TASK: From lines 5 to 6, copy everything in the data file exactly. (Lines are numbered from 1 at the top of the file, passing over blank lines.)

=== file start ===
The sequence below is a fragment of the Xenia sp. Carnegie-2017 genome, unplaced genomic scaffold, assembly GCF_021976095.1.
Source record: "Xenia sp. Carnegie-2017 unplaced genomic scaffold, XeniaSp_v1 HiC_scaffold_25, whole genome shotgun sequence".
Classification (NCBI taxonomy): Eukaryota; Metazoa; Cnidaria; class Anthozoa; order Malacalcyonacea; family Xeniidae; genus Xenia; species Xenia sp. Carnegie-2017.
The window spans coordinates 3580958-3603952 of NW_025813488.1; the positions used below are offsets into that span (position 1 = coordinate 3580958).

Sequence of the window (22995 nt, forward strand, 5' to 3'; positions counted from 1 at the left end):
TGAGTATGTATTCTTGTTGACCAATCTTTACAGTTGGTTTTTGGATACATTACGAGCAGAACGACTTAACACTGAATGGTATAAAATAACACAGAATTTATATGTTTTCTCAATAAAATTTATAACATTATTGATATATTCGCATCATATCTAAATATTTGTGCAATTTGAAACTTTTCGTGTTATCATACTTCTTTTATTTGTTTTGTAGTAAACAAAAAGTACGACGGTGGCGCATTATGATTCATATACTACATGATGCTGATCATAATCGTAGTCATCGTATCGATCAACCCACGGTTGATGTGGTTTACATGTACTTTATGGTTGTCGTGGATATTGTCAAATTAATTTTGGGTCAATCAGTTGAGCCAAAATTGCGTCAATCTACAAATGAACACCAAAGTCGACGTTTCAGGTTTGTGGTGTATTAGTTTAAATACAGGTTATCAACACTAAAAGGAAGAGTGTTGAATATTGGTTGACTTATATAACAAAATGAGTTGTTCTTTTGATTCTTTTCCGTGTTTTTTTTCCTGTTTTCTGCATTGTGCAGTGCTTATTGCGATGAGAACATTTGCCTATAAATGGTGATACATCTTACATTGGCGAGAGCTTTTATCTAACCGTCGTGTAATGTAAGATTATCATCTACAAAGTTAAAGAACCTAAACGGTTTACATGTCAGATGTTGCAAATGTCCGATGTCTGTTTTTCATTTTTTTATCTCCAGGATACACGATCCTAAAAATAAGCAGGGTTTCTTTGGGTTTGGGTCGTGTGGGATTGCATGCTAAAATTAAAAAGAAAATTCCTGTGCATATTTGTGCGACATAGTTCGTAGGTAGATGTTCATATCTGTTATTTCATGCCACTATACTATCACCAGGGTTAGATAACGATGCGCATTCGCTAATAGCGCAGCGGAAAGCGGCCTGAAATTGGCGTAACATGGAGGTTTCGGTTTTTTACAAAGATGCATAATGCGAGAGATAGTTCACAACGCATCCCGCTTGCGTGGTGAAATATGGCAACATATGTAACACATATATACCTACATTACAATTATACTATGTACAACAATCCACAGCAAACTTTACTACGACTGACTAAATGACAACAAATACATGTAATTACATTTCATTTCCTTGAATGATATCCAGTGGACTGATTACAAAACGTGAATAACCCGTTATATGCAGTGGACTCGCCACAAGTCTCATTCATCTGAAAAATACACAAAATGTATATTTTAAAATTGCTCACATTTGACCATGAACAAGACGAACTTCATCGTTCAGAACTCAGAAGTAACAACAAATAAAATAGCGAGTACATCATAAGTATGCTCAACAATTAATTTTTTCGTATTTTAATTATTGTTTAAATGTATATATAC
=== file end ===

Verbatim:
Sequence of the window (22995 nt, forward strand, 5' to 3'; positions counted from 1 at the left end):
TGAGTATGTATTCTTGTTGACCAATCTTTACAGTTGGTTTTTGGATACATTACGAGCAGAACGACTTAACACTGAATGGTATAAAATAACACAGAATTTATATGTTTTCTCAATAAAATTTATAACATTATTGATATATTCGCATCATATCTAAATATTTGTGCAATTTGAAACTTTTCGTGTTATCATACTTCTTTTATTTGTTTTGTAGTAAACAAAAAGTACGACGGTGGCGCATTATGATTCATATACTACATGATGCTGATCATAATCGTAGTCATCGTATCGATCAACCCACGGTTGATGTGGTTTACATGTACTTTATGGTTGTCGTGGATATTGTCAAATTAATTTTGGGTCAATCAGTTGAGCCAAAATTGCGTCAATCTACAAATGAACACCAAAGTCGACGTTTCAGGTTTGTGGTGTATTAGTTTAAATACAGGTTATCAACACTAAAAGGAAGAGTGTTGAATATTGGTTGACTTATATAACAAAATGAGTTGTTCTTTTGATTCTTTTCCGTGTTTTTTTTCCTGTTTTCTGCATTGTGCAGTGCTTATTGCGATGAGAACATTTGCCTATAAATGGTGATACATCTTACATTGGCGAGAGCTTTTATCTAACCGTCGTGTAATGTAAGATTATCATCTACAAAGTTAAAGAACCTAAACGGTTTACATGTCAGATGTTGCAAATGTCCGATGTCTGTTTTTCATTTTTTTATCTCCAGGATACACGATCCTAAAAATAAGCAGGGTTTCTTTGGGTTTGGGTCGTGTGGGATTGCATGCTAAAATTAAAAAGAAAATTCCTGTGCATATTTGTGCGACATAGTTCGTAGGTAGATGTTCATATCTGTTATTTCATGCCACTATACTATCACCAGGGTTAGATAACGATGCGCATTCGCTAATAGCGCAGCGGAAAGCGGCCTGAAATTGGCGTAACATGGAGGTTTCGGTTTTTTACAAAGATGCATAATGCGAGAGATAGTTCACAACGCATCCCGCTTGCGTGGTGAAATATGGCAACATATGTAACACATATATACCTACATTACAATTATACTATGTACAACAATCCACAGCAAACTTTACTACGACTGACTAAATGACAACAAATACATGTAATTACATTTCATTTCCTTGAATGATATCCAGTGGACTGATTACAAAACGTGAATAACCCGTTATATGCAGTGGACTCGCCACAAGTCTCATTCATCTGAAAAATACACAAAATGTATATTTTAAAATTGCTCACATTTGACCATGAACAAGACGAACTTCATCGTTCAGAACTCAGAAGTAACAACAAATAAAATAGCGAGTACATCATAAGTATGCTCAACAATTAATTTTTTCGTATTTTAATTATTGTTTAAATGTATATATAC